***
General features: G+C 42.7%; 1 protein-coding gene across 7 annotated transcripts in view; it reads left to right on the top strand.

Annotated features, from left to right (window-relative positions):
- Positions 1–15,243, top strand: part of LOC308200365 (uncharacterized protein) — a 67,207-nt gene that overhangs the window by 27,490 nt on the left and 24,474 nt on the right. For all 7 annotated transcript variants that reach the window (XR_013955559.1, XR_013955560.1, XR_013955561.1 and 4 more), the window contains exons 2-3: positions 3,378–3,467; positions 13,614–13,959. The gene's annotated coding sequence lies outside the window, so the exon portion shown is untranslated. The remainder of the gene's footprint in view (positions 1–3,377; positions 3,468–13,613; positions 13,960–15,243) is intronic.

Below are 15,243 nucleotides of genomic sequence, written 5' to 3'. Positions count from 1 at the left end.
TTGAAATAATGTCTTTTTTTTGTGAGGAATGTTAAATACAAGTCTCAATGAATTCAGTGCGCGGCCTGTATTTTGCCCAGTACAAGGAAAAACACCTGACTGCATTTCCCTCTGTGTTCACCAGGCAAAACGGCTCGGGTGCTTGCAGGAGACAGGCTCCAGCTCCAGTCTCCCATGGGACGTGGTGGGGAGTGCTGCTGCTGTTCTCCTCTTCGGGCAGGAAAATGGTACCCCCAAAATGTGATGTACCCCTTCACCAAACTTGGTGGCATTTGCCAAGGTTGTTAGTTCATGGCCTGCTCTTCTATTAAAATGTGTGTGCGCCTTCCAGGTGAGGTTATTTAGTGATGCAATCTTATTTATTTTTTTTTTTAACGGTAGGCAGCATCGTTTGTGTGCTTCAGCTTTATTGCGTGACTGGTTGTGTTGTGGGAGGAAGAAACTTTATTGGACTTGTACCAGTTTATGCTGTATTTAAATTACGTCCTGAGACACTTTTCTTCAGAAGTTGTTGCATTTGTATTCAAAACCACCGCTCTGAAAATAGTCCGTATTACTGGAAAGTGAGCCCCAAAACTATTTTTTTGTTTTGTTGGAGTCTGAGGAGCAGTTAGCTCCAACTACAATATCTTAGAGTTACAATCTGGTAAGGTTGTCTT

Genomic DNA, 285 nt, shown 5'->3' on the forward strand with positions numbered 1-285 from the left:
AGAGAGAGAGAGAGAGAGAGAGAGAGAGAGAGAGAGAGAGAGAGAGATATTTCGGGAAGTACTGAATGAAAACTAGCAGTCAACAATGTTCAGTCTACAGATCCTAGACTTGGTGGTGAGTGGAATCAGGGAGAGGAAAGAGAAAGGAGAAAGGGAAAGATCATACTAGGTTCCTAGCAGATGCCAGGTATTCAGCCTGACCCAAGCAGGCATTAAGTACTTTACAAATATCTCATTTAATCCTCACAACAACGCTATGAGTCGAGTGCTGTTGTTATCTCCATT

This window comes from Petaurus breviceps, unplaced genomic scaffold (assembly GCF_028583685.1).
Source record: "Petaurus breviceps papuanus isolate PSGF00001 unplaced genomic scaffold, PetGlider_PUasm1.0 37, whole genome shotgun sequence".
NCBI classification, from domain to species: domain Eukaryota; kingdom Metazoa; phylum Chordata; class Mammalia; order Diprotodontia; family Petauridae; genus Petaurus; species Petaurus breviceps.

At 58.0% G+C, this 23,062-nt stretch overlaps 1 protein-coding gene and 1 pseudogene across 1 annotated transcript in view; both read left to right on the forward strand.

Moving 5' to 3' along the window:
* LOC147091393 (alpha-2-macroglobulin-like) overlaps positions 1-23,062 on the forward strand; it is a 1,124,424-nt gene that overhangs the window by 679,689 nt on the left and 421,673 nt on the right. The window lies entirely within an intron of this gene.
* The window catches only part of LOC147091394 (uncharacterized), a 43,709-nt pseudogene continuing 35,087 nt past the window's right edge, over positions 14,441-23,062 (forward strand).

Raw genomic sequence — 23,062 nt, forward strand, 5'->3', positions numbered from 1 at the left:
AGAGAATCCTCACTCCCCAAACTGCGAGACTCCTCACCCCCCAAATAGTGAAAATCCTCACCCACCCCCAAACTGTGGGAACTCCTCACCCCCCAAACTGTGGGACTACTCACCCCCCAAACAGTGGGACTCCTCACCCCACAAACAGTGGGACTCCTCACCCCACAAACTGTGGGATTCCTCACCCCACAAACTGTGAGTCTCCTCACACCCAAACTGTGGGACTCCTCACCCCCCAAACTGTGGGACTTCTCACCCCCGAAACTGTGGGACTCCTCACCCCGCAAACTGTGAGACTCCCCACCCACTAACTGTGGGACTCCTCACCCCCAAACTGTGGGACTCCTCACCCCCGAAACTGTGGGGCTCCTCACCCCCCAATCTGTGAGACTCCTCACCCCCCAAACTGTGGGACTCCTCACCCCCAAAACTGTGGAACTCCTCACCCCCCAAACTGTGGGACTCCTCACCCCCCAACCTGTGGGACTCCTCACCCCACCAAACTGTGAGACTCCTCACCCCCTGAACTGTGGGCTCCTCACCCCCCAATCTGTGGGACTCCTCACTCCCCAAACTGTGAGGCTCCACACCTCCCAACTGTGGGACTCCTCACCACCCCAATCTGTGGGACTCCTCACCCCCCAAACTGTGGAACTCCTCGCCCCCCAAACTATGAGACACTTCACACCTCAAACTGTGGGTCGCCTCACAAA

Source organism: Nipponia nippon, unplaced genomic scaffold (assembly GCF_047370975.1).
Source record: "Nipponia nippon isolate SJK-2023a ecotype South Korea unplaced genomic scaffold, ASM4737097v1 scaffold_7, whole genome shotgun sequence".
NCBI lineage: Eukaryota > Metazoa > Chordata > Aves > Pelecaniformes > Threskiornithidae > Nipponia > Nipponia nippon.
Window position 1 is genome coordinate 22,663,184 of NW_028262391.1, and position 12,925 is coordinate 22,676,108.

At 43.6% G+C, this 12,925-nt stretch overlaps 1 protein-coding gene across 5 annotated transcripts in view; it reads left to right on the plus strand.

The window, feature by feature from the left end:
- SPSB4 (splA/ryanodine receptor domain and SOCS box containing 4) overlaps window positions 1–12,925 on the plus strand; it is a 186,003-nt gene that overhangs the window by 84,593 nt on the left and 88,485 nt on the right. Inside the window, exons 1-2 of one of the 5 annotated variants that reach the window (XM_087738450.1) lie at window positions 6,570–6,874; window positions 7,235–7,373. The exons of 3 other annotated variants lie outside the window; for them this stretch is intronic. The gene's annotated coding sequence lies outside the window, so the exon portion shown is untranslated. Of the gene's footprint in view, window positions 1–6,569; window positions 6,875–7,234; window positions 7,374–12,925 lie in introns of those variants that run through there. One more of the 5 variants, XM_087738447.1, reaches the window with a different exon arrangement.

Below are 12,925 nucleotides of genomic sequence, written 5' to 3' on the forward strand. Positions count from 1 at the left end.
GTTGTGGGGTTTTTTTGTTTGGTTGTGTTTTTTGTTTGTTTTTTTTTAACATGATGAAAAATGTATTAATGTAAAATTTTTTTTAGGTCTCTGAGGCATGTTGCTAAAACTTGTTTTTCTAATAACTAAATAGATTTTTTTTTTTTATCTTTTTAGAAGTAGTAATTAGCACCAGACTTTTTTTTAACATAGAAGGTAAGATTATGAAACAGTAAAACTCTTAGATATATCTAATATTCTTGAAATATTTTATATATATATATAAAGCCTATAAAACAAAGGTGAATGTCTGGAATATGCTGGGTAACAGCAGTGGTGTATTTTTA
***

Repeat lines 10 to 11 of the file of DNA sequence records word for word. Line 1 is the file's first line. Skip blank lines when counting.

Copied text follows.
NCBI classification, from domain to species: domain Eukaryota; kingdom Metazoa; phylum Chordata; class Mammalia; order Diprotodontia; family Petauridae; genus Petaurus; species Petaurus breviceps.

At 58.0% G+C, this 23,062-nt stretch overlaps 1 protein-coding gene and 1 pseudogene across 1 annotated transcript in view; both read left to right on the forward strand.